Having clinched the Wild Card at the end of the most dramatic evening of baseball in recent memory, the Rays should again prove a formidable foe for the Red Sox and the New York Yankees in the American League East. The Red Sox have to right their foundering ship soon, and there’s no team better to do it against than the Rays. Ok, maybe one team, but that’s next weekend.

STARTING PITCHERSDavid Price, Jeremy Hellickson, Matt Moore and James Shields

David Price (facing Josh Beckett on Opening Day) had a down year in 2011, but is the bloom off the rose for this one-time “can’t miss” prospect? The numbers only slightly support that proposition. In 2010, Price had a 2.72 ERA but a 3.42 FIP and a .270 BABIP, so it could be said that 2010 was his lucky year. In 2011, Price had a 3.49 ERA versus a 3.32 FIP, and his BABIP went up to .281. But was Price slightly unlucky in 2011? Maybe not. His K/9 went up in 2011 and his BB/9 went down. The change can be explained by the fact that Price gave up 15 HRs in 2010 but 23 in 2011. Will Price keep the ball in the park in 2012?

Jeremy Hellickson (versus Clay Buchholz on Saturday) was the textbook definition of lucky in 2011. Hellickson’s stats scream regression: 189 innings pitched, 117/72 K/BB, 21 HRs allowed, only a 35% GB rate, a 2.95 ERA vs. a 4.44 FIP and a .223 BABIP (really?). You can sustain such a low BABIP when you put up raw K/BB numbers like a Justin Verlander, but you don’t sustain it with raw numbers like Hellickson circa 2011.

Matt Moore (against Felix Doubront on Sunday afternoon) is the latest stud pitcher to come to the majors from the Rays vaunted minor-league system (and really, Andrew Friedman, you can stop that any time now, ok?). Moore’s numbers have improved when he advances a level. From A ball to AAA, his FIP went from 2.83 to 2.38 in A+, to a small blip of 2.62 (vs. 2.20 ERA) in AA to 2.02 in AAA. Moore’s lowest K/9 was 11.52 in AA, but he matched that with his lowest BB/9 of his minor league career (2.46). He is a power lefty with control. If he could cook I’d marry him.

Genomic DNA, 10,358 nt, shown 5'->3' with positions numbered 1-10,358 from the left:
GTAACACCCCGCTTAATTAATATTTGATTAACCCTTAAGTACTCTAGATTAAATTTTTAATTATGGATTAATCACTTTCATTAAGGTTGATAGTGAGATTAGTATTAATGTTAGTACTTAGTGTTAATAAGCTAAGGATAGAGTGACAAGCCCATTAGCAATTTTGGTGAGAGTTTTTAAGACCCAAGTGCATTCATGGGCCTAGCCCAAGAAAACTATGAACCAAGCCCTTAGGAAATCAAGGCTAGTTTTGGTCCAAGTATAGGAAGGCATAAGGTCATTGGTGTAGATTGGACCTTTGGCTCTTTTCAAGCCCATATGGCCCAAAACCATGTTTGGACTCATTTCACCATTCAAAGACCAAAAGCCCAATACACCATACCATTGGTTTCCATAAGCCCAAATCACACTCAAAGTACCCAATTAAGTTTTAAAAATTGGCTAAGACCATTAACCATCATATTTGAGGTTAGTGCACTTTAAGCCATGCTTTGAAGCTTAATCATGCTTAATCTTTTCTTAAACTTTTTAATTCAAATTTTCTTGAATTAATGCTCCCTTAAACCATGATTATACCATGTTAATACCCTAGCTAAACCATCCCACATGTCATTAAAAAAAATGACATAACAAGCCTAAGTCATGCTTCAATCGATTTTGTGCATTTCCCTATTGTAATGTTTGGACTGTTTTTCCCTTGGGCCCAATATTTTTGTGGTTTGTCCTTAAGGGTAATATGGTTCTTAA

James Shields (facing Daniel Bard on Patriot’s Day morning) was the workhorse for the 2011 Rays and they need him to be as good in 2012 if they want to take the division. In 249.1 innings pitched, Shields had a 225/65 K/BB and a 4.9 fWAR. However, he did give up 26 homers and had a .258 BABIP and a 3.42 FIP (vs. a 2.82 ERA). The addition of Moore to the staff should take a little pressure off of Shields, but “Big Game” James can be a big threat for the Rays once again.


1. Desmond Jennings, CF
2. Carlos Pena, 1B
3. Evan Longoria, 3B
4. Jeff Keppinger, DH
5. Ben Zobrist, RF
6. Sean Rodriguez, SS
7. Jose Molina, C
8. Elliot Johnson, 2B
9. Matt Joyce, LF


For the last time, only spring training stats, but Reid Brignac (.333/.375/.367), Desmond Jennings (.327/.377/.531), and Stephen Vogt (.323/.382/.484) had good spring stats for the Rays, while Carlos Pena (.107/.254/.214), Matt Joyce (.156/.229/.313), and Elliot Johnson (.169/.258/.288) weren’t out there having fun in the warm Florida sun.


On the 15-day DL are LF Sam Fuld (right wrist surgery), out until at least July, RHP “Professor” Kyle Farnsworth (right elbow strain), out until May, CF B.J. Upton (back), out until about April 20th, and C Robinson Chirinos (concussion), due back at an undetermined date. LF Luke Scott is day-to-day with a tight left hamstring.


Well, it wasn’t 0-6 this year. However, the 1-5 Red Sox haven’t put it all together yet. When they hit they don’t pitch, and vice versa. Beckett and Buchholz need good starts, if not wins, to give the fans some hope in this team. It would also help if Jacoby Ellsbury and Kevin Youkilis would start hitting. Yeah, that would be great.


The Tampa Bay Rays may pitch even better than they did in 2011 with the addition of Matt Moore to the rotation. If they continue hitting, they should be there or thereabouts in the American League East. Damn.